In the long lineage of actors-turned-pop-songwriters, Zooey Deschanel is one of the few with serious credentials as both. But her image, in many ways, precedes her and prevents any valid discussion of her musical skill. The doe-eyed former Mrs. Ben Gibbard is the tabloid it-girl heartthrob of indie culture, and She & Him, her partnership with classic-pop troubadour M. Ward, has naturally been a bit overshadowed by her celebrity.

But even with Ward's elegant sonic touch, She & Him is ultimately Deschanel's band. Like their first two albums, 'Volume 3' was written entirely by Deschanel herself -- this time during breaks from filming her sitcom 'New Girl.' Ward's arrangements -- horns, old-Hollywood string flourishes, the usual gamut of six-strings -- give the songs a cinematic scope. But Deschanel no longer comes off from like a pretty accessory: More than ever, her songwriting speaks louder than her image.

Well, mostly. Her cutesy vocal style -- slightly twangy, slightly jazzy -- still sounds like it was manufactured in a lab somewhere (Turn on an episode of 'The Voice' or 'American Idol,' and you'll probably find five or six of these kinds of singers in a single episode.) Deschanel sings every line with a cutesy wink -- you can practically feel the wind from her batted eyelashes. On the lethargic Buddy Holly chug of 'Sunday Girl,' in a move that's either unbearably cute or simply unbearable, she randomly switches from English to pouty-lipped French. And for all the album's manicured pop wonders, the playing is often half-assed. The drums, in particular, are messy to the extreme, veering in and out of time.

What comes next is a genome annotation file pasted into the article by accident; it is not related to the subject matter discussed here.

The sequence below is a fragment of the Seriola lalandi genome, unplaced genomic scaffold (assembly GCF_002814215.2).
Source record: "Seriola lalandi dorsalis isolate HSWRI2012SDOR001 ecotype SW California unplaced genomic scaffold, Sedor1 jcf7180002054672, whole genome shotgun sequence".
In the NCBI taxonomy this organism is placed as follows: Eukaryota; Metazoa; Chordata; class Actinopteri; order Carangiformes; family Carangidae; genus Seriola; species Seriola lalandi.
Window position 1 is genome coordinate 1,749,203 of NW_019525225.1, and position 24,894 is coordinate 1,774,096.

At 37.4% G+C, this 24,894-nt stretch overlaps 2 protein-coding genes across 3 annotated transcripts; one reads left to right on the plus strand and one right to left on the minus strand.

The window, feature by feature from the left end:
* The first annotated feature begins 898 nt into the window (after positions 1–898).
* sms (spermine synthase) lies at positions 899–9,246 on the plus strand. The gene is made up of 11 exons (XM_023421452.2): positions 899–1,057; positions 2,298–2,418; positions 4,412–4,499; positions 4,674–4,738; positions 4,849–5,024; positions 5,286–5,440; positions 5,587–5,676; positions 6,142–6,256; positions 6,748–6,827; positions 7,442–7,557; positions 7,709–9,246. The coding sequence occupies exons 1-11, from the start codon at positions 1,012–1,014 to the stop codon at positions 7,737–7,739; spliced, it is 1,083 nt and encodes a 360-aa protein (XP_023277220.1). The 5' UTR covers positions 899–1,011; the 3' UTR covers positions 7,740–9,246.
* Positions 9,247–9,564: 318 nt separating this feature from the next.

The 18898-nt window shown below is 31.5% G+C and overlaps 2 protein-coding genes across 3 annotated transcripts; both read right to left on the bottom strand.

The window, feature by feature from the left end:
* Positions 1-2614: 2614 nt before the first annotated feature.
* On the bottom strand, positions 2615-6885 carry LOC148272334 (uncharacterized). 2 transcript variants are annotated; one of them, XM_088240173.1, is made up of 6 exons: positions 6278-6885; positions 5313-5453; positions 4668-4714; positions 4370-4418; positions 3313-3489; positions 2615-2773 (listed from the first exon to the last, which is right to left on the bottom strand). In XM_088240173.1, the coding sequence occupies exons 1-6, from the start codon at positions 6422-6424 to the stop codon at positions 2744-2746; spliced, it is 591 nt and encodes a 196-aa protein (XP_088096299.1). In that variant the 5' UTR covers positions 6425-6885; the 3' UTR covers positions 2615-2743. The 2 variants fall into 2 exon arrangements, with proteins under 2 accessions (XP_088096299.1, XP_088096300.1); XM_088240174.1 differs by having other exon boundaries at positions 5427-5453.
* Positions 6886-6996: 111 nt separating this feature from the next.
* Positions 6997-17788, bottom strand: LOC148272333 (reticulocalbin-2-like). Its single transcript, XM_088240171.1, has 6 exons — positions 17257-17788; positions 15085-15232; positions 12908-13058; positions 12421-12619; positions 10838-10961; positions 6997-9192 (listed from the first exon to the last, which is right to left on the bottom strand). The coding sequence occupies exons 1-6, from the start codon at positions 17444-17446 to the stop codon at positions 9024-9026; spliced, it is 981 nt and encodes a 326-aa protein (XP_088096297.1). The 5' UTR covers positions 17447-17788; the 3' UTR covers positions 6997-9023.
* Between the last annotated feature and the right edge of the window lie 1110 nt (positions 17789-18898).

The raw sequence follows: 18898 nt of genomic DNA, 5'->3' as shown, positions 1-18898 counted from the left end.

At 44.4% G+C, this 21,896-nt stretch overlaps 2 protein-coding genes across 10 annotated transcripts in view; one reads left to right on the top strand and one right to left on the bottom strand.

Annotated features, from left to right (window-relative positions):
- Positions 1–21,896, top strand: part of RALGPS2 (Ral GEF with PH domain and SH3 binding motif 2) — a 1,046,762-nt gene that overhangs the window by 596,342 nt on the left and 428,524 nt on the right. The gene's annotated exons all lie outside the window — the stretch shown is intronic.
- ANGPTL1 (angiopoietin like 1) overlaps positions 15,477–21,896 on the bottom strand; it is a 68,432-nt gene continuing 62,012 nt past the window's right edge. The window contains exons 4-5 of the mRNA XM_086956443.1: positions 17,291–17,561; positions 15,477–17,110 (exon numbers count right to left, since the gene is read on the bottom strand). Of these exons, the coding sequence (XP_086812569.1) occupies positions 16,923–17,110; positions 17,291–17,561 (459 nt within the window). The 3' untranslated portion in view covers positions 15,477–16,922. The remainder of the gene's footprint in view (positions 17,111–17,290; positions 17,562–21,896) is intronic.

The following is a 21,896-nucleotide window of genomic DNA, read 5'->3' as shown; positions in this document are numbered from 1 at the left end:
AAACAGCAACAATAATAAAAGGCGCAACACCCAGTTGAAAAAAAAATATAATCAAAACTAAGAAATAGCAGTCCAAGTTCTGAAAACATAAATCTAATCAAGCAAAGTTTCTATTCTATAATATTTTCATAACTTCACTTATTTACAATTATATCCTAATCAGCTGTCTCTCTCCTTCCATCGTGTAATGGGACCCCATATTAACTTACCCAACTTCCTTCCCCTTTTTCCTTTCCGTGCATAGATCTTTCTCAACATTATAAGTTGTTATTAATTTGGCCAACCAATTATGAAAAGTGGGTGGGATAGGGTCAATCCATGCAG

But when the album works, it really, really works, diving into multi-hued, symphonic tapestries. 'I Could've Been Your Girl' is a striking, shimmering beauty of a pop song, Deschanel's froggy country-pop croon wrapped around Ward's lush 12-strings and a web of crystalline strings. On 'Never Wanted Your Love,' old-country charm meets big-budget fairy-tale score, Deschanel cooing one of her prettiest melodies between Wall of Sound harmonies and strummy asides. Highlights abound, from the funky disco-pop of 'Together' to the Beatles-esque waltz ballad 'Hold Me, Thrill Me, Kiss Me' to the stately piano ditty 'London,' which comes off like Death Cab for Twangy.

The name She & Him itself has always suggested a plea for anonymity, pointing toward the songs themselves and not the songwriter. But 'Volume 3' is different -- it's the work of a more confident, inventive artist.

7 out of 10 rating

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